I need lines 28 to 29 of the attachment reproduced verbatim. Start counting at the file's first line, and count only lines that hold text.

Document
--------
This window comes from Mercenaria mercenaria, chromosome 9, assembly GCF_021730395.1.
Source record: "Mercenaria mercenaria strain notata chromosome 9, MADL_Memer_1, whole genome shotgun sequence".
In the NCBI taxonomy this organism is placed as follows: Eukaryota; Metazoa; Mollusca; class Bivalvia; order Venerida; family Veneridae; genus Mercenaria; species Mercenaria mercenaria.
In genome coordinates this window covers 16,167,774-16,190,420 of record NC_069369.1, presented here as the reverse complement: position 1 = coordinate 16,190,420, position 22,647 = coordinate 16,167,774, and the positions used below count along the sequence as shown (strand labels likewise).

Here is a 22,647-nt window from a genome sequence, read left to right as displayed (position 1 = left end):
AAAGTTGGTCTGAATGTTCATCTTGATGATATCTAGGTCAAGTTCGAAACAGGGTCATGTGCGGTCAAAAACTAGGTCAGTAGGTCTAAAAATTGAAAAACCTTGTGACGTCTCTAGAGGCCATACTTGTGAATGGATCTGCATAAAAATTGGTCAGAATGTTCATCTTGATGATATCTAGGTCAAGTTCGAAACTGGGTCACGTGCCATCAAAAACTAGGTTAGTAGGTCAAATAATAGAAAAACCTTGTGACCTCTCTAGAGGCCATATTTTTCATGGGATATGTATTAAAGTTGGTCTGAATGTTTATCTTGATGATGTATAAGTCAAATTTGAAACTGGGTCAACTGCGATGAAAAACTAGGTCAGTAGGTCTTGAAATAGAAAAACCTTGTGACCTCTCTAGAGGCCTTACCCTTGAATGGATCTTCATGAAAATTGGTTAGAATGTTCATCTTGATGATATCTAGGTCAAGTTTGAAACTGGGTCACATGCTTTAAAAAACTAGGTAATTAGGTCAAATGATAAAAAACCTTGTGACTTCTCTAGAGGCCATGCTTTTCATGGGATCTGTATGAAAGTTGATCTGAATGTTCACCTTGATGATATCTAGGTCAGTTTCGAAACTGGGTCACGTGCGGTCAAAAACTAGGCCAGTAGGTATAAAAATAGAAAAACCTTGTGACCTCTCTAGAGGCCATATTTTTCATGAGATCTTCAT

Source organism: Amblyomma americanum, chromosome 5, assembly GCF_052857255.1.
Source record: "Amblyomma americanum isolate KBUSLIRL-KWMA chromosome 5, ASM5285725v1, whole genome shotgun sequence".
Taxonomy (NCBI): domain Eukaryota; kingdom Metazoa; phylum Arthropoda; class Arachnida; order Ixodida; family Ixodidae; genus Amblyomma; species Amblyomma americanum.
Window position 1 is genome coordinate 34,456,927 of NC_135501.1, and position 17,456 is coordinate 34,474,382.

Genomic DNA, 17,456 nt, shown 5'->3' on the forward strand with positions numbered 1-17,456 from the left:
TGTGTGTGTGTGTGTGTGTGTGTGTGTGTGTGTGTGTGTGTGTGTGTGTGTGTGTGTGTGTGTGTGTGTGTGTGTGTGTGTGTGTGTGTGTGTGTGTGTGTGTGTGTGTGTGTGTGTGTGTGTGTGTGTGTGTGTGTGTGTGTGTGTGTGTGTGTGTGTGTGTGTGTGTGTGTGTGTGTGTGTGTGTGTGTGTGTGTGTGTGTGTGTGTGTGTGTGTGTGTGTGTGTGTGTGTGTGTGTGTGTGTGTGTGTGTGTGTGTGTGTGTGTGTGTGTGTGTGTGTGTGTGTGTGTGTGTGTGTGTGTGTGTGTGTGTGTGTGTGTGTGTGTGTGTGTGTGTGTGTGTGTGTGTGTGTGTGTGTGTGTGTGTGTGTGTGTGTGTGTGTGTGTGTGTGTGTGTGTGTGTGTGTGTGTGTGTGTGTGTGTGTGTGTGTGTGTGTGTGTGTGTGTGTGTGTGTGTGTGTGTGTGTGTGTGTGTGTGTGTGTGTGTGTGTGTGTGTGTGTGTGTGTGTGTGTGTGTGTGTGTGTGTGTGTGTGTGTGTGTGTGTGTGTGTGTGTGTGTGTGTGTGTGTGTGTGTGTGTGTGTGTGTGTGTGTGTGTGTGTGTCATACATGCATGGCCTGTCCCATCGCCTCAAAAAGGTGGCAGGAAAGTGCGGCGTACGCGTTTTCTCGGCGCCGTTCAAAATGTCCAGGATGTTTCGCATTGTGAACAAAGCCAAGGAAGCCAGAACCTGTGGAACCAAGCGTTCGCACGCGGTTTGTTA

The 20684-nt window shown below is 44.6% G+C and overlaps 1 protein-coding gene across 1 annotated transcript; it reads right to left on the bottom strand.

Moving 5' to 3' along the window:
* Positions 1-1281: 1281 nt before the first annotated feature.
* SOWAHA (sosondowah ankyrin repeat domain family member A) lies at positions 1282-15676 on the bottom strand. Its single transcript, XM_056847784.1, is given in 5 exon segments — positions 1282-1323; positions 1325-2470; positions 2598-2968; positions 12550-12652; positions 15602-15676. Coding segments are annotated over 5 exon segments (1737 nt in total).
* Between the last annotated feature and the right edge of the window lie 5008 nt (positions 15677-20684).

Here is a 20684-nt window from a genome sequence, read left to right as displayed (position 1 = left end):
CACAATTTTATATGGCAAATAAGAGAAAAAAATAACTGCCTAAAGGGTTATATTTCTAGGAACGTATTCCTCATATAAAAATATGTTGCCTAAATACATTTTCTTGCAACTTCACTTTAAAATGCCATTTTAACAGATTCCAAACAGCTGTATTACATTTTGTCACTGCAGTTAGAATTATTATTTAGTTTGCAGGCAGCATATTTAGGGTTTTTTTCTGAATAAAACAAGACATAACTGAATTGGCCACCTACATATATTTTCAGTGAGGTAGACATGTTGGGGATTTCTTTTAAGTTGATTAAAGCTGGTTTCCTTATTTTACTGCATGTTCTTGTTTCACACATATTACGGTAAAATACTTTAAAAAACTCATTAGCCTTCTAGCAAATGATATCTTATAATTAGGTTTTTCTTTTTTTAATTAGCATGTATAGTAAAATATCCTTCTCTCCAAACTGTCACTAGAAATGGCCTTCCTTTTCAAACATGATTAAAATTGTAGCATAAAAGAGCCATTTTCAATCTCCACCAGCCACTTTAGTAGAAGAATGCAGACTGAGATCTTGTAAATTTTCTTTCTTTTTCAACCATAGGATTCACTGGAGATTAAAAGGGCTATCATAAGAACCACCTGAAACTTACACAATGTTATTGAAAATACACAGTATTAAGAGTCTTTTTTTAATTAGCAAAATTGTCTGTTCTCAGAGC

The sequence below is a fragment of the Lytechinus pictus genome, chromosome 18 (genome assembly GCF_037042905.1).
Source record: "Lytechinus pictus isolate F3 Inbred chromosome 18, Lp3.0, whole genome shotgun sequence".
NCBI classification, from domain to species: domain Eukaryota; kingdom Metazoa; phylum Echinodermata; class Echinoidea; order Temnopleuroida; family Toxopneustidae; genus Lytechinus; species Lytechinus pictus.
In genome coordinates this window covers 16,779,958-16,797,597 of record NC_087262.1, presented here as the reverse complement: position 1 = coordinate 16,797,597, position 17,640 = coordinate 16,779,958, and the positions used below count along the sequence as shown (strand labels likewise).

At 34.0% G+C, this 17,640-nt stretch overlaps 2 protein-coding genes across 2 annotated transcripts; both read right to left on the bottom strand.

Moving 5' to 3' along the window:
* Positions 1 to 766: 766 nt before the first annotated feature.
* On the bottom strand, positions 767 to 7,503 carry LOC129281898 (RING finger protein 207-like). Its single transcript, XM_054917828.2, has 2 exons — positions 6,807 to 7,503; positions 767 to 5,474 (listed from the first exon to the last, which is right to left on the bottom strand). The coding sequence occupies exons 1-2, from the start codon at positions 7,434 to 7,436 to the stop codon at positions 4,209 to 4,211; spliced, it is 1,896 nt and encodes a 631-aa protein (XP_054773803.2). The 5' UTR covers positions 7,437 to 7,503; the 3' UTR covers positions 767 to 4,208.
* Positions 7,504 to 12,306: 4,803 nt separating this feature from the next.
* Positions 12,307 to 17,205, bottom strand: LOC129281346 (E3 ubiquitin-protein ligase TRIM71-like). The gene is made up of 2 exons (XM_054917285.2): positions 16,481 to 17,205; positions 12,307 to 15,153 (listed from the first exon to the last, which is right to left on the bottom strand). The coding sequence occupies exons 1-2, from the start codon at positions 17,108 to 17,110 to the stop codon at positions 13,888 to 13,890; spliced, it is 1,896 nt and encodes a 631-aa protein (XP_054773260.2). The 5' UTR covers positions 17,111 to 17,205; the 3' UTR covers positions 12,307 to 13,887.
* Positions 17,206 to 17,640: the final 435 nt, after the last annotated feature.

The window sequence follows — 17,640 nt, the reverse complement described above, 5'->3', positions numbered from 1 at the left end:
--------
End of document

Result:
* Positions 7,504 to 12,306: 4,803 nt separating this feature from the next.
* Positions 12,307 to 17,205, bottom strand: LOC129281346 (E3 ubiquitin-protein ligase TRIM71-like). The gene is made up of 2 exons (XM_054917285.2): positions 16,481 to 17,205; positions 12,307 to 15,153 (listed from the first exon to the last, which is right to left on the bottom strand). The coding sequence occupies exons 1-2, from the start codon at positions 17,108 to 17,110 to the stop codon at positions 13,888 to 13,890; spliced, it is 1,896 nt and encodes a 631-aa protein (XP_054773260.2). The 5' UTR covers positions 17,111 to 17,205; the 3' UTR covers positions 12,307 to 13,887.